Judge Shore also ignored -- at his own peril -- the recent Los Angeles Superior Court decision and its affirmation of dispensaries’ right to operate in accordance with local and state laws. To make the laws less ambiguous, the LA court recommended more decisive regulations, rather than impeding the efforts of the patient community. Contradicting Judge Shore’s interpretation of state law, the LA court ruled in its unpublished decision that the Medical Marijuana Program Act,
“does not deal with issues like who must be involved in the cultivation…”

The irony of San Diego’s failed efforts to adopt a meaningful regulatory ordinance is not lost on the city’s patients. The San Diego City Council has been trying unsuccessfully to pass a local law for months, a law that would license the same activity for which Jackson was just convicted and sentenced. Coincidence? Whether or not foul play can be attributed, the patient community is demanding reasonable regulations to set a standard for the area’s dozens of dispensaries to meet.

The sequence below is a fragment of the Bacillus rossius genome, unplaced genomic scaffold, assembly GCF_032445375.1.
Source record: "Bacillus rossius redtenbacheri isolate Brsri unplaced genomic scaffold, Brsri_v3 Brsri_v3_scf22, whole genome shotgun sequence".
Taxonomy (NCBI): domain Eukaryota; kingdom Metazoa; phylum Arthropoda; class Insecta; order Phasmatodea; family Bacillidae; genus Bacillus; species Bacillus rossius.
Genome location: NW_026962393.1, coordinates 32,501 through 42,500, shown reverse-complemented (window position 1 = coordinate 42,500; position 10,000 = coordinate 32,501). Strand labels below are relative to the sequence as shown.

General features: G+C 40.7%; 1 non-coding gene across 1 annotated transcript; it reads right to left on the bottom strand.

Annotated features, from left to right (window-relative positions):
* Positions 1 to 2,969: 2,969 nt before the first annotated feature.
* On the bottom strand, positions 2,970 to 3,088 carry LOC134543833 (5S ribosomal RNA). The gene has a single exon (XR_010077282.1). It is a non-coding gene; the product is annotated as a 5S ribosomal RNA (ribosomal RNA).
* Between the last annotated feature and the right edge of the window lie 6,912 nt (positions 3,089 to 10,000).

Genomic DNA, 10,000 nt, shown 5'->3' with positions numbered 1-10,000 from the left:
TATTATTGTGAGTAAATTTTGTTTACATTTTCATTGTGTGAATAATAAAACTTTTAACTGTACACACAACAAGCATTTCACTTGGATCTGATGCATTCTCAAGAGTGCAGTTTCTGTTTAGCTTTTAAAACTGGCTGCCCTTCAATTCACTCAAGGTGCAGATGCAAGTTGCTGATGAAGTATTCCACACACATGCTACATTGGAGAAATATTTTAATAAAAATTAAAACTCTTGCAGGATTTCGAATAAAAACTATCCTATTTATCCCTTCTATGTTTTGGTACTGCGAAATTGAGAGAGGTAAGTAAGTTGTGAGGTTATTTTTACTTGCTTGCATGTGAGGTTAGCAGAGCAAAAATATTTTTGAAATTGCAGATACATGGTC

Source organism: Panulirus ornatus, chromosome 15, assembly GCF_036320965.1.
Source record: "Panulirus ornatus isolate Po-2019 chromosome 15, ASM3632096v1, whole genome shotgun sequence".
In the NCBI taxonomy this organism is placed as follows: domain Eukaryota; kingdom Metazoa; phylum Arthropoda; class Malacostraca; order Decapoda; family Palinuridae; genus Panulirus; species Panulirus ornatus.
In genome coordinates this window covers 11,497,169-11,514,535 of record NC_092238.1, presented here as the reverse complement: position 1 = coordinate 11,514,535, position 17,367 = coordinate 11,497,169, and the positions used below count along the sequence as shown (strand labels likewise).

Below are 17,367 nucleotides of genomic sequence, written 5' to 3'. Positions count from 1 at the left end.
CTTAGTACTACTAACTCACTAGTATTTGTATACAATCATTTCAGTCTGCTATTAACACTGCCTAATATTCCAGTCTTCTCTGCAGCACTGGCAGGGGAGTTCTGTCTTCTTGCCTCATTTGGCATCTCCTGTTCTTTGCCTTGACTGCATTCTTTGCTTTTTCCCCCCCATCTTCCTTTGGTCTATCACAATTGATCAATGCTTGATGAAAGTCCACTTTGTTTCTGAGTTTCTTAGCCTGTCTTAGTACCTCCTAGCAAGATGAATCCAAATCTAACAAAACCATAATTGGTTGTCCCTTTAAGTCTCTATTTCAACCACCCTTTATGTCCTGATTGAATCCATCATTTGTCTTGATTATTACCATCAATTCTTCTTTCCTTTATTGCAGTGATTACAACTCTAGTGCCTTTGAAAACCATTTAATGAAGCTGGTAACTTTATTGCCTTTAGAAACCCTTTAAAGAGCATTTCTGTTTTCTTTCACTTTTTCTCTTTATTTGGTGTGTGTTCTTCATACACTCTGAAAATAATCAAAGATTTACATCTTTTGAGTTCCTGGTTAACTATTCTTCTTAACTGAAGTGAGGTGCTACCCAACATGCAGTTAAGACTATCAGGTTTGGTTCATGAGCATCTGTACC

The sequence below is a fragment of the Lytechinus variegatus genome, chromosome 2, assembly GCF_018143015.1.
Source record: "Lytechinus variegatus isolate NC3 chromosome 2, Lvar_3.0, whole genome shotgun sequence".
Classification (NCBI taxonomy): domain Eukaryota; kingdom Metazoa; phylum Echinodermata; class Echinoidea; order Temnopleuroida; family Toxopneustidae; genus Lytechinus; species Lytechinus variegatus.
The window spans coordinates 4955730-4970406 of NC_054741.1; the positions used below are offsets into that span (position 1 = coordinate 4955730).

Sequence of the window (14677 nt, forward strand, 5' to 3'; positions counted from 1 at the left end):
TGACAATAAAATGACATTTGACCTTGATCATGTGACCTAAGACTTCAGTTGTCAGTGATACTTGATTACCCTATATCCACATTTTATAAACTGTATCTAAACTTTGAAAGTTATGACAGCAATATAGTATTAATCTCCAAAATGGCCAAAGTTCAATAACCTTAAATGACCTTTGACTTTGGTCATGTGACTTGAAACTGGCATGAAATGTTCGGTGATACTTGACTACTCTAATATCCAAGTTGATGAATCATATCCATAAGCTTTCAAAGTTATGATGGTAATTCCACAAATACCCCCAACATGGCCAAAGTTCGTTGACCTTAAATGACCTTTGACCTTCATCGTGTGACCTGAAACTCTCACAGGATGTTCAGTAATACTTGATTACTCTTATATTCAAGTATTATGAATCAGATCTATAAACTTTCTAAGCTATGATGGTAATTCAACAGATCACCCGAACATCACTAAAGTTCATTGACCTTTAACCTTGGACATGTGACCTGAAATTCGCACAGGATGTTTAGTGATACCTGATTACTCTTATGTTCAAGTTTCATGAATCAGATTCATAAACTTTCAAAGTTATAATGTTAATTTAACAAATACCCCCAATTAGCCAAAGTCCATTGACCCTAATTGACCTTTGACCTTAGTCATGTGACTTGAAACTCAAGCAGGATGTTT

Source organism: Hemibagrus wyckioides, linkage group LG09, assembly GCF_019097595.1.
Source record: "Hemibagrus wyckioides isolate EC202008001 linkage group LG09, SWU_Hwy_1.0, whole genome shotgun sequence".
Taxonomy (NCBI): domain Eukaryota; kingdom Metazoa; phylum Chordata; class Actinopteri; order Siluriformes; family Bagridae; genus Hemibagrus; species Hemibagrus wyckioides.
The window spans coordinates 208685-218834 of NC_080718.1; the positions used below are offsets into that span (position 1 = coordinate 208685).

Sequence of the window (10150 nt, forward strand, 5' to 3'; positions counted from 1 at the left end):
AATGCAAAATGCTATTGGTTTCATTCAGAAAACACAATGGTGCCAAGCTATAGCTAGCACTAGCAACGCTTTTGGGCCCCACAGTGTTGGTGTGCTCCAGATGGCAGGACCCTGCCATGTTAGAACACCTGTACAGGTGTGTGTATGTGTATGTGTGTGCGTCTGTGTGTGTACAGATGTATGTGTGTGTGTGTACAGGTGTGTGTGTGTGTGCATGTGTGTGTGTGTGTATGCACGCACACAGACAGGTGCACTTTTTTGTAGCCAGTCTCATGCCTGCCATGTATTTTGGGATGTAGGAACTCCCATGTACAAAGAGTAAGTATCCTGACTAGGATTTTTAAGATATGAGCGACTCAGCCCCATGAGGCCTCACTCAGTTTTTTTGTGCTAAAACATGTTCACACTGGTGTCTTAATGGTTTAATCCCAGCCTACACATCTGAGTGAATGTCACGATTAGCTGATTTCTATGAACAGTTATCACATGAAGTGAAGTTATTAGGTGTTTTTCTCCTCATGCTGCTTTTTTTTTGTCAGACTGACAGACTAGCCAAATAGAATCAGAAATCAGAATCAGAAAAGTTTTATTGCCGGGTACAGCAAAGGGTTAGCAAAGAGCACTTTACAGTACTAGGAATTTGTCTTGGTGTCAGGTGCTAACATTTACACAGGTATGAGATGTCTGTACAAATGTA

In the meantime, ASA will be appealing Jackson’s conviction and sentencing well before he is scheduled to surrender to authorities on February 1st. ASA will also argue for Jackson’s release on bail pending appeal. Stay tuned for more from San Diego in the fight for safe access.

Leonhart Gets a Pass